The real problem with human existence is not merely delusional desire, but rather delusional self-identity. These two are inseparable and one and the same process. When man is 3-5 years old, he develops self-consciousness which enhances his cognitive faculties. Metaphorically at this time he is plunged into a pool of eons worth of conditioning as he inherits a collective mind-frame which is adhered to by every other human in whatever culture he happens to originate in.

From this point onwards, he lives in a a psychologically projected dream-world where his every action is a cultic phenomenon, observed from another before him and repeated ad infinitum. His very life energy has become entangled in a knot of false self-identity because others had addressed him as being a body. He interprets himself objectively as an human (even though he exists as pure undivided subjectivity) and along with this there comes a mental representation of his apparent bodily identity which is fixated upon all the time. This apparent ego entity is forever in need because it is a fiction. It constantly strives for self-glorification in the form of thoughts, exploring it's potential future possibilities to achieve validation or superiority in one form or another. It does this in order to get attention from other humans simply because this is the only instance in which a separate identity could possibly be conceived to have any reality whatsoever.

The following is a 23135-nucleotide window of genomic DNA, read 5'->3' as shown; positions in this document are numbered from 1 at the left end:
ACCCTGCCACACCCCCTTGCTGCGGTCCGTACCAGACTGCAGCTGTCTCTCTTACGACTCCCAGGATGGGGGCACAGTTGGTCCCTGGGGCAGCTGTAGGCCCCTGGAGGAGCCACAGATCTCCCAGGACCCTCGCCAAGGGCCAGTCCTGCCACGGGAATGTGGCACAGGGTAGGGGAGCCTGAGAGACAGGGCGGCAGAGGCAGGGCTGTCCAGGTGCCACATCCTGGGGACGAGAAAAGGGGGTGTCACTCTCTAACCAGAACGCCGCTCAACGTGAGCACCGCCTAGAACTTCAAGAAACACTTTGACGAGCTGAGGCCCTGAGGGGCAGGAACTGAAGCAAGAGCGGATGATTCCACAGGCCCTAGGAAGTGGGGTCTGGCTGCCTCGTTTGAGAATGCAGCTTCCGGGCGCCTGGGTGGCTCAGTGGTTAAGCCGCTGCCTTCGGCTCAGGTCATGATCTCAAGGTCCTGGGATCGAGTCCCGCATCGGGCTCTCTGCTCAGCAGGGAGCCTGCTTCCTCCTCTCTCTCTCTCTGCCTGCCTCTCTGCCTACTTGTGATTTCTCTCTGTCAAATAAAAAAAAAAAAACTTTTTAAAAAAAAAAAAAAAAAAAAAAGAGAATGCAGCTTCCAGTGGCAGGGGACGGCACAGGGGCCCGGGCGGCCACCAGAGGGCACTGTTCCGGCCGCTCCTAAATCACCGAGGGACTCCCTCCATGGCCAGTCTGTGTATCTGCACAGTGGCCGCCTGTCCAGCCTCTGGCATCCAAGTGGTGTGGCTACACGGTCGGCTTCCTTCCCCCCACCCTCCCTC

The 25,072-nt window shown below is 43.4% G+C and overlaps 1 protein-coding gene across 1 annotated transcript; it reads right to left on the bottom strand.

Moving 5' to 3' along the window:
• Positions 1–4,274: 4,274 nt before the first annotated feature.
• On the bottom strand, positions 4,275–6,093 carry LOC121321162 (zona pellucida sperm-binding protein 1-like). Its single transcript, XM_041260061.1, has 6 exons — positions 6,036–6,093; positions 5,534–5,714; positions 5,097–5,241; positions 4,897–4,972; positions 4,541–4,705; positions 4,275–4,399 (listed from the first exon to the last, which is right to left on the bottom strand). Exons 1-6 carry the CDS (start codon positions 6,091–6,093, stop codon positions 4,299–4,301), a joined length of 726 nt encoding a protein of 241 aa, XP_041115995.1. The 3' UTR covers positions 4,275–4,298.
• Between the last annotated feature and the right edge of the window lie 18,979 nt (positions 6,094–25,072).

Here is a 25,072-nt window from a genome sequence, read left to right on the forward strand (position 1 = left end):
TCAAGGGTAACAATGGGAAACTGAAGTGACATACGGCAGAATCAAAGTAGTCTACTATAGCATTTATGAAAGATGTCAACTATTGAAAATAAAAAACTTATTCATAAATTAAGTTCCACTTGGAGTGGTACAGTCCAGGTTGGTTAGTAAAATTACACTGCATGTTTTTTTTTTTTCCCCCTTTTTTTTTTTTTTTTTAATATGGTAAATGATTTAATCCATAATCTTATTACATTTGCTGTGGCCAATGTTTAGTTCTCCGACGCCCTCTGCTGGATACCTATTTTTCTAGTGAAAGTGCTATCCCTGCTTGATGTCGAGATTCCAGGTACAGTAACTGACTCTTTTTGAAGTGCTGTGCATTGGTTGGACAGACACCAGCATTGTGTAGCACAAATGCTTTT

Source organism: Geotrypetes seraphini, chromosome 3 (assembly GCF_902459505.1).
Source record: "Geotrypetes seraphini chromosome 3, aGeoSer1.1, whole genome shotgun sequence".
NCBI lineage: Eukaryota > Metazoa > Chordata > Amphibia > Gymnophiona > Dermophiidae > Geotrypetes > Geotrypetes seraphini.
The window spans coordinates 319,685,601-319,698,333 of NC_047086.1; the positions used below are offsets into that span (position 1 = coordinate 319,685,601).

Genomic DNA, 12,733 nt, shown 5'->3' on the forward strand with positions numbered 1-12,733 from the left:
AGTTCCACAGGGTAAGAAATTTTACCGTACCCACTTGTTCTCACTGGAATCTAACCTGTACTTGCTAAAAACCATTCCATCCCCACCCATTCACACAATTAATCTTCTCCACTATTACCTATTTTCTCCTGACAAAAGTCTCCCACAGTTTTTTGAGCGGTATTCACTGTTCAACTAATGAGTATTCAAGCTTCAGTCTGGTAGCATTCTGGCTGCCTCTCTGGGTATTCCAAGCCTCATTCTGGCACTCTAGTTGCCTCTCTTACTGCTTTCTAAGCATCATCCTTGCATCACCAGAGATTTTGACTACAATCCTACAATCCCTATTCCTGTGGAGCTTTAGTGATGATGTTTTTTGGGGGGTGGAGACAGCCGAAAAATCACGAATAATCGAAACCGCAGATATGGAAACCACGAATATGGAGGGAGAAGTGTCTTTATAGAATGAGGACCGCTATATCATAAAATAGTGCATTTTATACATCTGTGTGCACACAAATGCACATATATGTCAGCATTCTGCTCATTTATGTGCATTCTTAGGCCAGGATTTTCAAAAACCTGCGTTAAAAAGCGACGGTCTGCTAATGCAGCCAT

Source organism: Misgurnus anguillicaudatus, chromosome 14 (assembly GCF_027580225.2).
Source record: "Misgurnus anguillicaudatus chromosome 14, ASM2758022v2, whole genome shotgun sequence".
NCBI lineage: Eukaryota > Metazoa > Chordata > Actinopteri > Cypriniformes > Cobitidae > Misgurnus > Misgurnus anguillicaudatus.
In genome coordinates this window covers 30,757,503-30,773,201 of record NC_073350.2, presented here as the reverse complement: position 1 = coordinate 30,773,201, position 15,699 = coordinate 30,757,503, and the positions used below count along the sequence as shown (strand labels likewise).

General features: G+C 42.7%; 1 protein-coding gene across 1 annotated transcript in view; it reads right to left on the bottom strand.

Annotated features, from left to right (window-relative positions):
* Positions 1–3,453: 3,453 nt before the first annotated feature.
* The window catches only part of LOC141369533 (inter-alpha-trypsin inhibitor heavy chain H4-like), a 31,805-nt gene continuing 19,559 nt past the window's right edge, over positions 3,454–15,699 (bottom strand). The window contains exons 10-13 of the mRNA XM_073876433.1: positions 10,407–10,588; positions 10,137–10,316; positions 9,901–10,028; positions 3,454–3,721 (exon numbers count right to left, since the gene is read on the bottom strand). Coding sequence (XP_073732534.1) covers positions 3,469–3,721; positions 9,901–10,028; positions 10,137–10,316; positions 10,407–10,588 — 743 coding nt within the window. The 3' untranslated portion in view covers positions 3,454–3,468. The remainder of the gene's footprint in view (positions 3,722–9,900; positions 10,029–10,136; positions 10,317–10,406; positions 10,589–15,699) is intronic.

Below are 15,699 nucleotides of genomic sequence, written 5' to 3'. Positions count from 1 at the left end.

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Post by Winston »

WTF Lavezzi? Can you put that in simpler terms or in layman's terms? Your explanation is way too abstract and requires too much concentration to follow. lol
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Post by lavezzi »

Winston wrote:WTF Lavezzi? Can you put that in simpler terms or in layman's terms? Your explanation is way too abstract and requires too much concentration to follow. lol
Basically you don't really desire any objects, because objects exist only in the mind. As long as you are pretending boundaries actually exist, you will always feel a deep sense of lack. Those things which bring comfort to us merely provide a temporary distraction from the reflective mechanism of self-contraction which creates in each moment an apparently separate consciousness, causing us to become deluded into believing we exist as a separate entity in a world of separate things. The physical world is really a magnification of an infinite source at the heart of all apparent things, and only when you come to know this will you no longer feel a sense of lack.
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Re: Why do you not want something anymore after you get it?